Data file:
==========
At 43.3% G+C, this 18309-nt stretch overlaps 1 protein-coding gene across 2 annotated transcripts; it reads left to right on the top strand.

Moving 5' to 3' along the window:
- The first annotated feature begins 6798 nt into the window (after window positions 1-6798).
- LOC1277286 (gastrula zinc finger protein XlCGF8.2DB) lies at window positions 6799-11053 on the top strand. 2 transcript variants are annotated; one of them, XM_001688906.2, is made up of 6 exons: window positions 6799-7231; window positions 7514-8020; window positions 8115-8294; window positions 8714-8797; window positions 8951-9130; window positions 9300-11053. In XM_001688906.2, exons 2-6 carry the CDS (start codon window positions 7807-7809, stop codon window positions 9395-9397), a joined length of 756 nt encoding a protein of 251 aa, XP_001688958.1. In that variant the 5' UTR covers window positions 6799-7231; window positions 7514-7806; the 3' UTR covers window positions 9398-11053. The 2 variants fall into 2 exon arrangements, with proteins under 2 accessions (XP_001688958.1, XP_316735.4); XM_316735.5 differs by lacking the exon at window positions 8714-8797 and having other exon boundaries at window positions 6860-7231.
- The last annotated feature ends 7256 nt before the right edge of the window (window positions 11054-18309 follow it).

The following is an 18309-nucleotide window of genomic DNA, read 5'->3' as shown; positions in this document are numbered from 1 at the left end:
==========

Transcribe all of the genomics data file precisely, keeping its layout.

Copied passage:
At 43.3% G+C, this 18309-nt stretch overlaps 1 protein-coding gene across 2 annotated transcripts; it reads left to right on the top strand.

Moving 5' to 3' along the window:
- The first annotated feature begins 6798 nt into the window (after window positions 1-6798).
- LOC1277286 (gastrula zinc finger protein XlCGF8.2DB) lies at window positions 6799-11053 on the top strand. 2 transcript variants are annotated; one of them, XM_001688906.2, is made up of 6 exons: window positions 6799-7231; window positions 7514-8020; window positions 8115-8294; window positions 8714-8797; window positions 8951-9130; window positions 9300-11053. In XM_001688906.2, exons 2-6 carry the CDS (start codon window positions 7807-7809, stop codon window positions 9395-9397), a joined length of 756 nt encoding a protein of 251 aa, XP_001688958.1. In that variant the 5' UTR covers window positions 6799-7231; window positions 7514-7806; the 3' UTR covers window positions 9398-11053. The 2 variants fall into 2 exon arrangements, with proteins under 2 accessions (XP_001688958.1, XP_316735.4); XM_316735.5 differs by lacking the exon at window positions 8714-8797 and having other exon boundaries at window positions 6860-7231.
- The last annotated feature ends 7256 nt before the right edge of the window (window positions 11054-18309 follow it).

The following is an 18309-nucleotide window of genomic DNA, read 5'->3' as shown; positions in this document are numbered from 1 at the left end: